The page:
One college. Two universities. A health care authority. All working together to improve health care in New Brunswick.
When the learners from NBCC’s Gerald S. Merrithew Allied Health Centre sit down with Bachelor of Nursing students from UNB Saint John, and medical students from Dalhousie Medicine NB, it’s difficult to tell which students come from which institution. Future respiratory therapists, pharmacy technicians, medical laboratory technologists and assistants, personal support workers and practical nurses from NBCC collaborate with tomorrow’s registered nurses and doctors, with support from Horizon Health Network.
It’s a gathering of health care professionals of varying disciplines, learning from and about each other for the future of health care in New Brunswick.
“The inter-professional approach is key in health care,” said Catherine Sidney, formerly the Department Head of the Allied Health Centre. “Our responsibility here is to ensure we instill that sense of collaboration and teamwork among all the students in Tucker Park, so they can take that with them when they go out into the workforce.”
Tucker Park is home to the Allied Health Centre, UNB SJ, Dalhousie Medicine NB, and the Saint John Regional Hospital. The close proximity of the four partners has created an environment where inter-professional education comes naturally.
From simulations to gala events to research projects, the four partners find many opportunities to share knowledge and resources.
One of the best examples of inter-professional education in Tucker Park is Tuckerpalooza, an annual event that introduces first year health students to the basic concepts of inter-professional health care and encourages interaction between students from the three schools. Each year, approximately 200 students and 30 facilitators take part in the event.
Partnering for Patti is another “made in Tucker Park” collaborative effort. Patti is a high-tech training mannequin who talks, breathes and has a pulse, and it takes students from all three schools to manage her health care.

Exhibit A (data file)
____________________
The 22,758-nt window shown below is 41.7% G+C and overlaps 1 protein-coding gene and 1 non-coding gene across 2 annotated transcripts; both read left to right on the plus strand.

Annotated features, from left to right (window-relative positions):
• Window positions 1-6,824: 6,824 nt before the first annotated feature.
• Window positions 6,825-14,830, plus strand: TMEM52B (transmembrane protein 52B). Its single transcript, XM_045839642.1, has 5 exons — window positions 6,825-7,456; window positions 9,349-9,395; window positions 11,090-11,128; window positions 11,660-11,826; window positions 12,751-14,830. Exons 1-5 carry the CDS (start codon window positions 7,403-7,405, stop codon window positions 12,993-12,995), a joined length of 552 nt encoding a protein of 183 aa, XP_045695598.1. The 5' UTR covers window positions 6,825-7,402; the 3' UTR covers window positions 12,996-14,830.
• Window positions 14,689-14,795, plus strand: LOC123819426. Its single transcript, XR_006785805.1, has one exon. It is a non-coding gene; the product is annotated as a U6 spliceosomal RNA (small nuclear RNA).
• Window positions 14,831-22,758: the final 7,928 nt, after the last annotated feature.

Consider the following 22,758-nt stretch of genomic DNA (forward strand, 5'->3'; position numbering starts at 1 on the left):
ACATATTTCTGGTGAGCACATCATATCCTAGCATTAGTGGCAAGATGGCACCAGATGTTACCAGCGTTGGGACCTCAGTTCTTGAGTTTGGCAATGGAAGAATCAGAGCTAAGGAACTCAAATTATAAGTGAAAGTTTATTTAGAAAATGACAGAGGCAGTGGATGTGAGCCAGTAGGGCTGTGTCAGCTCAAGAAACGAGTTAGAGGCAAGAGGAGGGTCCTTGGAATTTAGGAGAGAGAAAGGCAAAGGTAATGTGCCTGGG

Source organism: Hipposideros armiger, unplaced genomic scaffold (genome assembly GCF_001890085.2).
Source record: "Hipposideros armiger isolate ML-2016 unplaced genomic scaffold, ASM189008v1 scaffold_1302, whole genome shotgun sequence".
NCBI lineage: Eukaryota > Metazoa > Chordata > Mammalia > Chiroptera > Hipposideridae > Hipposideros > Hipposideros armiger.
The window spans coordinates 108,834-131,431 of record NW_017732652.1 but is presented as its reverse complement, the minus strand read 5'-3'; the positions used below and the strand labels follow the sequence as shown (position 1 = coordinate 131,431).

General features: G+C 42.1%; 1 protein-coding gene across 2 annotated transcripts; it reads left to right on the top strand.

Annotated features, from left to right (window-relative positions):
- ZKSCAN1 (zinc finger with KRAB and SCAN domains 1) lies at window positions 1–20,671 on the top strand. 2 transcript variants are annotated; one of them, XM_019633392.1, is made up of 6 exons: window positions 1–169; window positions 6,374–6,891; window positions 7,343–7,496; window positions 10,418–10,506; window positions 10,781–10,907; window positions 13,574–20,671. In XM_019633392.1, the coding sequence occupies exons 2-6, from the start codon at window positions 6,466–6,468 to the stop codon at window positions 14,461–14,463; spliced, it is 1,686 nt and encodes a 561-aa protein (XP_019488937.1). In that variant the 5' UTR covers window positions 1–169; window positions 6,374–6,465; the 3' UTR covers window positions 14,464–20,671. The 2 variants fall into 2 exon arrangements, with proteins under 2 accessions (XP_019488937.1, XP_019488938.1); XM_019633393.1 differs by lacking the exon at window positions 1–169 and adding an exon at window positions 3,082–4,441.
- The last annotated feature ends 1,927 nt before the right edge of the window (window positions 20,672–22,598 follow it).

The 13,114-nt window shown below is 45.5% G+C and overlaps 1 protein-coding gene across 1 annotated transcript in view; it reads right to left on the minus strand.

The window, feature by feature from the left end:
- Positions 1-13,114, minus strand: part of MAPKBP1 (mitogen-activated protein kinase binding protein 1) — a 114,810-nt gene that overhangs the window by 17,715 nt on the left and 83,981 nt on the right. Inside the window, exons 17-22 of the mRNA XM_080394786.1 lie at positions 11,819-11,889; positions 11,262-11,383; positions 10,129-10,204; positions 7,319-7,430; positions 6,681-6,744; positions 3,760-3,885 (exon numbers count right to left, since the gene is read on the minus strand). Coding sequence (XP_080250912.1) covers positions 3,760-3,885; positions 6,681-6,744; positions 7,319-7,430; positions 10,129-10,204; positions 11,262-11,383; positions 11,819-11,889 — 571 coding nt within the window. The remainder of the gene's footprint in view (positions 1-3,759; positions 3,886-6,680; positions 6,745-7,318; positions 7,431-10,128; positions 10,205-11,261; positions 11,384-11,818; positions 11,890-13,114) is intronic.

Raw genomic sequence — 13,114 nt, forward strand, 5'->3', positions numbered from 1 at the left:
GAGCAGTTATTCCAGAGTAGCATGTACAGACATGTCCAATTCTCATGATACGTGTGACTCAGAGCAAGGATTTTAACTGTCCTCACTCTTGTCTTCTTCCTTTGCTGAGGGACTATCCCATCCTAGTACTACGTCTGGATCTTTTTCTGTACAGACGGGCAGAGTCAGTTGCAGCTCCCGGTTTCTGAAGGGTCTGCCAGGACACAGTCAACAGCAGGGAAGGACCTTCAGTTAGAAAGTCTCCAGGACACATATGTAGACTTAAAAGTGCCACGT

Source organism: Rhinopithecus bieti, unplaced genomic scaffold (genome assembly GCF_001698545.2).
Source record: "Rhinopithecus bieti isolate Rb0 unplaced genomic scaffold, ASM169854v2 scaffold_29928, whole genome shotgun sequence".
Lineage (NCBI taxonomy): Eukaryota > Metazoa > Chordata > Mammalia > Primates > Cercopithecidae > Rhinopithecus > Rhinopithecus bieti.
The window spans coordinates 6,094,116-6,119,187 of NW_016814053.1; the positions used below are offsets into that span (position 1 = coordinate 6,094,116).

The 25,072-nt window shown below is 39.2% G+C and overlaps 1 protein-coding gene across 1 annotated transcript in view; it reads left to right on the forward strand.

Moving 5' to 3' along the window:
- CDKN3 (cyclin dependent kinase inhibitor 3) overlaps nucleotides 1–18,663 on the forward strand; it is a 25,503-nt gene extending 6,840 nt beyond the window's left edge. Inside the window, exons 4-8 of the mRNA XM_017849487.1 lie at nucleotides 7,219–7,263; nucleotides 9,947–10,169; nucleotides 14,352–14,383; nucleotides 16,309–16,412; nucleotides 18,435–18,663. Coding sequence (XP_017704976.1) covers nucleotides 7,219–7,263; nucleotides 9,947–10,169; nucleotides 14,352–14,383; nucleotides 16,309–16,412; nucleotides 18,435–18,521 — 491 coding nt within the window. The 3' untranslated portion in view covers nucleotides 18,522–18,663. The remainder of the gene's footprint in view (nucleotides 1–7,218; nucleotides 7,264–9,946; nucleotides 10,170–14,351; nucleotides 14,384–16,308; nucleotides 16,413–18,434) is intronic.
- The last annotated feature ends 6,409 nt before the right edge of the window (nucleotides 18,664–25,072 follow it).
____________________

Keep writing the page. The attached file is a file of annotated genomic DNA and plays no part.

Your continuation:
“Within this context, learners must work together and rely on the expertise of all professional groups to critically think through and improve a declining patient scenario,” said Fournier.
In another collaboration, students advance beyond simulation and work with live patients in a real clinical setting. The student-led pulmonary rehabilitation program had students seeing actual patients over an eight-week period, providing education sessions and monitoring them during low-intensity physical activity. Outcomes will be presented at the Canadian Society of Respiratory Therapists’ annual educational conference in 2020.
Sidney noted that these collaborations are successful because of the willingness of staff from all partner organizations to work together for the benefit of the students.
“I’m amazed at how driven the staff is to bring the best opportunities to our students,” said Sidney. “The collaboration is important not just for the students, but in using the resources that we have collectively to make us all stronger.”